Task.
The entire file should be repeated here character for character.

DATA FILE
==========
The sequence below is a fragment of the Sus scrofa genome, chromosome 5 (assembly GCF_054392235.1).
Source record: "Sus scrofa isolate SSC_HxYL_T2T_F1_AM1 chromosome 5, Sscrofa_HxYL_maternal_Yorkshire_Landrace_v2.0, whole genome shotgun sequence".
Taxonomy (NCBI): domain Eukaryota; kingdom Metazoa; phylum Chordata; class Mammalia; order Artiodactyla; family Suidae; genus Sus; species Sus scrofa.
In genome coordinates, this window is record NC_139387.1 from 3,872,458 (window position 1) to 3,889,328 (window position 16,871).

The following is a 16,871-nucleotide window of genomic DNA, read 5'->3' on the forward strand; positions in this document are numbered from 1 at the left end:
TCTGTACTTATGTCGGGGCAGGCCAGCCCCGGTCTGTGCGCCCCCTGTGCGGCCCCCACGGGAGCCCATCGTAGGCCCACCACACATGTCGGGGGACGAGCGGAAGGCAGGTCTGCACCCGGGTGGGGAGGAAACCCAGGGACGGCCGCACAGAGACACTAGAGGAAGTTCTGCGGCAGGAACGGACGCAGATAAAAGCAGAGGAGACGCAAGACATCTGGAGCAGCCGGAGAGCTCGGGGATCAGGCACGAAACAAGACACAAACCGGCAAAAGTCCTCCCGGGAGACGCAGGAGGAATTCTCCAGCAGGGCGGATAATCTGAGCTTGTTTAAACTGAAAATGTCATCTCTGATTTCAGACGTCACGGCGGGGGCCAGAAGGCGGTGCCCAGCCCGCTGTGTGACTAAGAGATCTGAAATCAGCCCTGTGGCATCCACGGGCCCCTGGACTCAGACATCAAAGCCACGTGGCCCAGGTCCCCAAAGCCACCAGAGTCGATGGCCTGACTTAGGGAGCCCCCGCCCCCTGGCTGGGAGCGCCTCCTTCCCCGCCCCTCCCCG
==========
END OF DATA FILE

The sequence below is a fragment of the Sus scrofa genome, chromosome 5 (assembly GCF_054392235.1).
Source record: "Sus scrofa isolate SSC_HxYL_T2T_F1_AM1 chromosome 5, Sscrofa_HxYL_maternal_Yorkshire_Landrace_v2.0, whole genome shotgun sequence".
Taxonomy (NCBI): domain Eukaryota; kingdom Metazoa; phylum Chordata; class Mammalia; order Artiodactyla; family Suidae; genus Sus; species Sus scrofa.
In genome coordinates, this window is record NC_139387.1 from 3,872,458 (window position 1) to 3,889,328 (window position 16,871).

The following is a 16,871-nucleotide window of genomic DNA, read 5'->3' on the forward strand; positions in this document are numbered from 1 at the left end:
TCTGTACTTATGTCGGGGCAGGCCAGCCCCGGTCTGTGCGCCCCCTGTGCGGCCCCCACGGGAGCCCATCGTAGGCCCACCACACATGTCGGGGGACGAGCGGAAGGCAGGTCTGCACCCGGGTGGGGAGGAAACCCAGGGACGGCCGCACAGAGACACTAGAGGAAGTTCTGCGGCAGGAACGGACGCAGATAAAAGCAGAGGAGACGCAAGACATCTGGAGCAGCCGGAGAGCTCGGGGATCAGGCACGAAACAAGACACAAACCGGCAAAAGTCCTCCCGGGAGACGCAGGAGGAATTCTCCAGCAGGGCGGATAATCTGAGCTTGTTTAAACTGAAAATGTCATCTCTGATTTCAGACGTCACGGCGGGGGCCAGAAGGCGGTGCCCAGCCCGCTGTGTGACTAAGAGATCTGAAATCAGCCCTGTGGCATCCACGGGCCCCTGGACTCAGACATCAAAGCCACGTGGCCCAGGTCCCCAAAGCCACCAGAGTCGATGGCCTGACTTAGGGAGCCCCCGCCCCCTGGCTGGGAGCGCCTCCTTCCCCGCCCCTCCCCG